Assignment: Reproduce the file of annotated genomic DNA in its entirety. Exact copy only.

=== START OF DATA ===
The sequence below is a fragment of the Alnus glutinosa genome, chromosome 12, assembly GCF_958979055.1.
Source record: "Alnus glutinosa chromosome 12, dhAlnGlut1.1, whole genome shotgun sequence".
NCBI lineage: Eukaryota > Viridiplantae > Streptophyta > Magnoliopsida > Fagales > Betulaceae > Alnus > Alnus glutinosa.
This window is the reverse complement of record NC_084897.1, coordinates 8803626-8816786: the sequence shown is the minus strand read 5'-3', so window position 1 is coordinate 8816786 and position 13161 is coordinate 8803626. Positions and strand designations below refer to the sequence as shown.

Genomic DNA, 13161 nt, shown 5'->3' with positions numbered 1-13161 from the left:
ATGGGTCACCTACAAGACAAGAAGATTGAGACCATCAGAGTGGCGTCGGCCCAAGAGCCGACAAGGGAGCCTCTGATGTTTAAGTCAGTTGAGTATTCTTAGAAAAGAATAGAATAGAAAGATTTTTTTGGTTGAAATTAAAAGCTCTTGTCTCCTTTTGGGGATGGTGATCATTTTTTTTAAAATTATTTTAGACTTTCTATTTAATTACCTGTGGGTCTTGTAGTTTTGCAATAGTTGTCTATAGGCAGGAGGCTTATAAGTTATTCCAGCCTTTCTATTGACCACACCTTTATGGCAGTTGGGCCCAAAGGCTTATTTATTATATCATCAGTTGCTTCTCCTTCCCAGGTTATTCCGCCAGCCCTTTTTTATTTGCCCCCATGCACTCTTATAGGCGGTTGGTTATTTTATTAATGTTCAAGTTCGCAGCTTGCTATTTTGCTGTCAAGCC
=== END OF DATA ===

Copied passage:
The sequence below is a fragment of the Alnus glutinosa genome, chromosome 12, assembly GCF_958979055.1.
Source record: "Alnus glutinosa chromosome 12, dhAlnGlut1.1, whole genome shotgun sequence".
NCBI lineage: Eukaryota > Viridiplantae > Streptophyta > Magnoliopsida > Fagales > Betulaceae > Alnus > Alnus glutinosa.
This window is the reverse complement of record NC_084897.1, coordinates 8803626-8816786: the sequence shown is the minus strand read 5'-3', so window position 1 is coordinate 8816786 and position 13161 is coordinate 8803626. Positions and strand designations below refer to the sequence as shown.

Genomic DNA, 13161 nt, shown 5'->3' with positions numbered 1-13161 from the left:
ATGGGTCACCTACAAGACAAGAAGATTGAGACCATCAGAGTGGCGTCGGCCCAAGAGCCGACAAGGGAGCCTCTGATGTTTAAGTCAGTTGAGTATTCTTAGAAAAGAATAGAATAGAAAGATTTTTTTGGTTGAAATTAAAAGCTCTTGTCTCCTTTTGGGGATGGTGATCATTTTTTTTAAAATTATTTTAGACTTTCTATTTAATTACCTGTGGGTCTTGTAGTTTTGCAATAGTTGTCTATAGGCAGGAGGCTTATAAGTTATTCCAGCCTTTCTATTGACCACACCTTTATGGCAGTTGGGCCCAAAGGCTTATTTATTATATCATCAGTTGCTTCTCCTTCCCAGGTTATTCCGCCAGCCCTTTTTTATTTGCCCCCATGCACTCTTATAGGCGGTTGGTTATTTTATTAATGTTCAAGTTCGCAGCTTGCTATTTTGCTGTCAAGCC